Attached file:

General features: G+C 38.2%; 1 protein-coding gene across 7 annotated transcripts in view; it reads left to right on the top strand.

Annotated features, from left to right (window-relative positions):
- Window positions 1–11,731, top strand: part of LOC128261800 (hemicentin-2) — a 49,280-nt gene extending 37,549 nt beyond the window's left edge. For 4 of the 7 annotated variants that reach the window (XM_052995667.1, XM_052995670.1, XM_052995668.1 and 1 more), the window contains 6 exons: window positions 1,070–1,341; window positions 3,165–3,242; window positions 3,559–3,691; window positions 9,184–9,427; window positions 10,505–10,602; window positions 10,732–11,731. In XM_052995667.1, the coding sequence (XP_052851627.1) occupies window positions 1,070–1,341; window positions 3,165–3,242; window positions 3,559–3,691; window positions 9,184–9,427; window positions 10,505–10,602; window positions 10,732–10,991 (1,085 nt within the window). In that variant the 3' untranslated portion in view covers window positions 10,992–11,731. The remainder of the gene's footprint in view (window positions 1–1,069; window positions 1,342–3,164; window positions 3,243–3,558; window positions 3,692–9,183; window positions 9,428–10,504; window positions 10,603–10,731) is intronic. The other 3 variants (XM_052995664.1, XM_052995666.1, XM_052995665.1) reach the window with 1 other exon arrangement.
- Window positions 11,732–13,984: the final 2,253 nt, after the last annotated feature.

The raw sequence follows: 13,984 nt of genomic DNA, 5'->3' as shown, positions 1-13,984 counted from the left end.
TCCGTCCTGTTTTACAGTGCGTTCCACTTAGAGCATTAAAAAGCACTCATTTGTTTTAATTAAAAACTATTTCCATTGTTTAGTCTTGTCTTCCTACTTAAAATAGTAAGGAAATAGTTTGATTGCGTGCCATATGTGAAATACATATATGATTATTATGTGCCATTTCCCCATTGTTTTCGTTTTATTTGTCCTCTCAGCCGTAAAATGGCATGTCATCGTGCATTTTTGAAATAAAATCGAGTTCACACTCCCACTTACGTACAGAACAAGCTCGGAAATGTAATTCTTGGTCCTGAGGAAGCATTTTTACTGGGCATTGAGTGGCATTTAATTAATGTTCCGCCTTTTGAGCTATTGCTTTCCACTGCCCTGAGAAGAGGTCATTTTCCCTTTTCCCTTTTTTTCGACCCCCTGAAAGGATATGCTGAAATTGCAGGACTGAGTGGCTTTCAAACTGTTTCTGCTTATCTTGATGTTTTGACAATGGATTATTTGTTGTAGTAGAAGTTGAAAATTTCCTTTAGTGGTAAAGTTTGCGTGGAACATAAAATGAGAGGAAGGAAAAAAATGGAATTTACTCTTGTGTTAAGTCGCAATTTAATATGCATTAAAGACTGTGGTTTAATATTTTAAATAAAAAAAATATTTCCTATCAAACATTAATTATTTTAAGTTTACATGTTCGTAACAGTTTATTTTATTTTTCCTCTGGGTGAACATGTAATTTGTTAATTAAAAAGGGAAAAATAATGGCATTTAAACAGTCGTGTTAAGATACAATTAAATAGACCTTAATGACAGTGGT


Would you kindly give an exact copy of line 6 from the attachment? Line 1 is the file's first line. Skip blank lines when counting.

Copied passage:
TCCGTCCTGTTTTACAGTGCGTTCCACTTAGAGCATTAAAAAGCACTCATTTGTTTTAATTAAAAACTATTTCCATTGTTTAGTCTTGTCTTCCTACTTAAAATAGTAAGGAAATAGTTTGATTGCGTGCCATATGTGAAATACATATATGATTATTATGTGCCATTTCCCCATTGTTTTCGTTTTATTTGTCCTCTCAGCCGTAAAATGGCATGTCATCGTGCATTTTTGAAATAAAATCGAGTTCACACTCCCACTTACGTACAGAACAAGCTCGGAAATGTAATTCTTGGTCCTGAGGAAGCATTTTTACTGGGCATTGAGTGGCATTTAATTAATGTTCCGCCTTTTGAGCTATTGCTTTCCACTGCCCTGAGAAGAGGTCATTTTCCCTTTTCCCTTTTTTTCGACCCCCTGAAAGGATATGCTGAAATTGCAGGACTGAGTGGCTTTCAAACTGTTTCTGCTTATCTTGATGTTTTGACAATGGATTATTTGTTGTAGTAGAAGTTGAAAATTTCCTTTAGTGGTAAAGTTTGCGTGGAACATAAAATGAGAGGAAGGAAAAAAATGGAATTTACTCTTGTGTTAAGTCGCAATTTAATATGCATTAAAGACTGTGGTTTAATATTTTAAATAAAAAAAATATTTCCTATCAAACATTAATTATTTTAAGTTTACATGTTCGTAACAGTTTATTTTATTTTTCCTCTGGGTGAACATGTAATTTGTTAATTAAAAAGGGAAAAATAATGGCATTTAAACAGTCGTGTTAAGATACAATTAAATAGACCTTAATGACAGTGGT